There are types of steels that are what we call “damascus” in modern terms, that are completely different from anything described here- look up Takefu Specialty Steels in Japan. Many years ago when I lived there, I purchased a knife that had brass folded into the steel blade, and for many years, no professional smith I met could explain how it was physically made.

        Eventually I found out it was specialty clad steel, which is made with a special process, and it allows things like copper and brass and non-ferrous metals to be folded in with steels which would normally be physically impossible. They have a really good Instagram account, and it was thanks to that that I finally found how my Saiji Takeshi blades were made using a special type of steel from Takefu.

        There is also Baker Forge, who makes a multicolored “damascus” which involves using chemical baths to change the surface oxidation of some of the additives to get colors you would never see possible.

        Nitre Bluing is a process used when you see blue and purple mottled colored damascus on many high end blades. It is usually blues and purples and sometimes slight hues of orange, and it’s my understanding specialty nitre bluing salts are used to achieve that effect.

        The best book written on modern damascus steel I know of is “The Pattern Welded Blade” by Jim Hrisoulas wich is on my shelf.

        Hopefully this information helps some of you

      3. The worst part of Forged in Fire is none of the participants get to keep what they make because the show is shot in New York. New York has a law where any weapon manufactured for a TV or movie production is the property of the show.

        If I was going to all that work to make something for a TV show, I’d want to keep it, unless it was a paid contract to make it for them. If I’m not getting paid, it’s mine – but not in NY.

  5. There was a man in North Georgia (the U.S. state) named Ivan Boggs who would buy used files and rasps from machines shops to turn into folded steel knives. I haven’t spoken to him in 20 years but I remember him saying that he usually only folded his “production grade” knives about 40 to 45 times unless a person requested more. I have a 3″ work knife from him and my mother still uses her patch knife for muzzle loading. Both hold a sharp working edge forever.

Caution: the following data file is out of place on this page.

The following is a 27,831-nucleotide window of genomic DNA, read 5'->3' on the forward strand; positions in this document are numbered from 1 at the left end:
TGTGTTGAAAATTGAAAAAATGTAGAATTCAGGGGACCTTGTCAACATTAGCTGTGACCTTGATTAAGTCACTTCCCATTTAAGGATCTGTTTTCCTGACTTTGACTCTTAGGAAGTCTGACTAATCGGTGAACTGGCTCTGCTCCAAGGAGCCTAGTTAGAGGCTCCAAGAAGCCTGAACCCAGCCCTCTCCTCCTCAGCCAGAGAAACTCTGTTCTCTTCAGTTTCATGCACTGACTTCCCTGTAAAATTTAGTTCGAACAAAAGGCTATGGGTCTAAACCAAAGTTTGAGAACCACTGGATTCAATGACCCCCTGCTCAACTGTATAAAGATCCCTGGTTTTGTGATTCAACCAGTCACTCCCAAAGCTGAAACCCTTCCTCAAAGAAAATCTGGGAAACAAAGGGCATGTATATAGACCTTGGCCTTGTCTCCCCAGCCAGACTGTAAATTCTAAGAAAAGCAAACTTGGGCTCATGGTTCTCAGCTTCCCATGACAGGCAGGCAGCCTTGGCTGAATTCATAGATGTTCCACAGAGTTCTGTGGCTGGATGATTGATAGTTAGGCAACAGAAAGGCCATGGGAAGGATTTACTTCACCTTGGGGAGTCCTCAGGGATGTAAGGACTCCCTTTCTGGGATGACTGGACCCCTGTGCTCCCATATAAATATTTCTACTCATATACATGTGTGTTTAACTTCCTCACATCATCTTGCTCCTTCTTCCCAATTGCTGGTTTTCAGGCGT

If he’s still around he’s in his 90s now but I’ve seen some of his stuff go for well over $500 at auctions.

    1. I believe he turns 94 this year if I remember correctly, and he’s still alive in Cleveland GA last I heard (I’m from north GA and he’s something of a legend and well known around here). I don’t think he’s smithing anymore though.

  6. This is all nice and well, but I don’t think we really need the desperate stuff people did hundreds of years ago to get decent quality when we have modern techniques to get better results right? I mean it’s fun for hobbyist it seems, and that’s fine, but let’s not ignore we are not living in 1023.
    And because it is for hobbyist we don’t need it to be ‘perfect’.
    Also we don’t do swords fighting of the kind where the blade migh shatter with knives/swords that are done by hobbyists or are made to be decorative anymore I would hope. If you are into fencing as a sport you buy professional stuff made with modern techniques and not some decorative ebay special.

    1. There’s a much more recent knife blade mystery. How did F.J. Richtig forge steel blades tough enough to be hammered through railroad spikes? He did that demo so often that he had a shelf full of curled up railroad spikes he’d hammered blades most of the way through about every inch along their length.

      But note that the warranty he included with his knives said the warranty was voided if such abuse was done.

      1. Railroad spikes aren’t hard, they’re tough. Wouldn’t be especially challenging to purpose make a knife that could do that demo. A thicker profile with a more more chisel tapered edge would do it. Make it out of something like 1070 steel and it will get hard enough but still flexible enough to not need differential tempering to survive it.
        I’ve got a few combat ready swords made by a place who’s demos at renfaires are hacking apart other places swords with no damage to theirs, also have a similar warranty.

  7. So does a “Real Damascus Steel Knife” knife have to be expensive? Naaaw…

    * MOHID ENT Damascus Knives Damascus Steel Knife – Fixed Blade Knives – Real Damascus Hunting Knife – Best Gut Hook Skinning Knife With Leather Sheath Belt Loop Brand: MOHID ENT 4.5 out of 5 stars 57 ratings 50+ bought in past month $19.99 [Non-Affiliated Link]:


    Yeah, take “Real Damascus Steel” with a big pinch of salt. Just search for “Making Fake Damascus Steel” on YouTube – a broad range of techniques will pop up. But get your ad-blocker ready for battle!

    Then there is this:

    Damascus steel with 300 blades for a safety razor.


  8. Damascus barrels had their place at one time, but the fairly extreme variation in quality means that shooting a modern high pressure load in some of those old rifles is a Darwin Award waiting to happen. When I was young my dad made me promise never to actually shoot one.

  9. When I read the headline for this (very good) article, I thought it was the setup to a punchline, which my brain then autocompleted, and I’ll now share here:

    When is Damascus Steel not Damascus Steel?
    When it’s a forgery.

    I’m sorry, I’ll go now,

  10. Thanks for this article. I get so sick of modern smiths (a handful of whom know better) referring to their pattern-welded work as damascus or damascine.
    I agree that the work is impressive, but its good to be clear about the different refining and forging techniques so that people are less confused by the terminology. Confusion makes researching proper techniques and the history of the technology so much harder.
    (As an aside, I wanted to slap Patrick Rothfuss when he repeatedly misused the term “pig iron.”)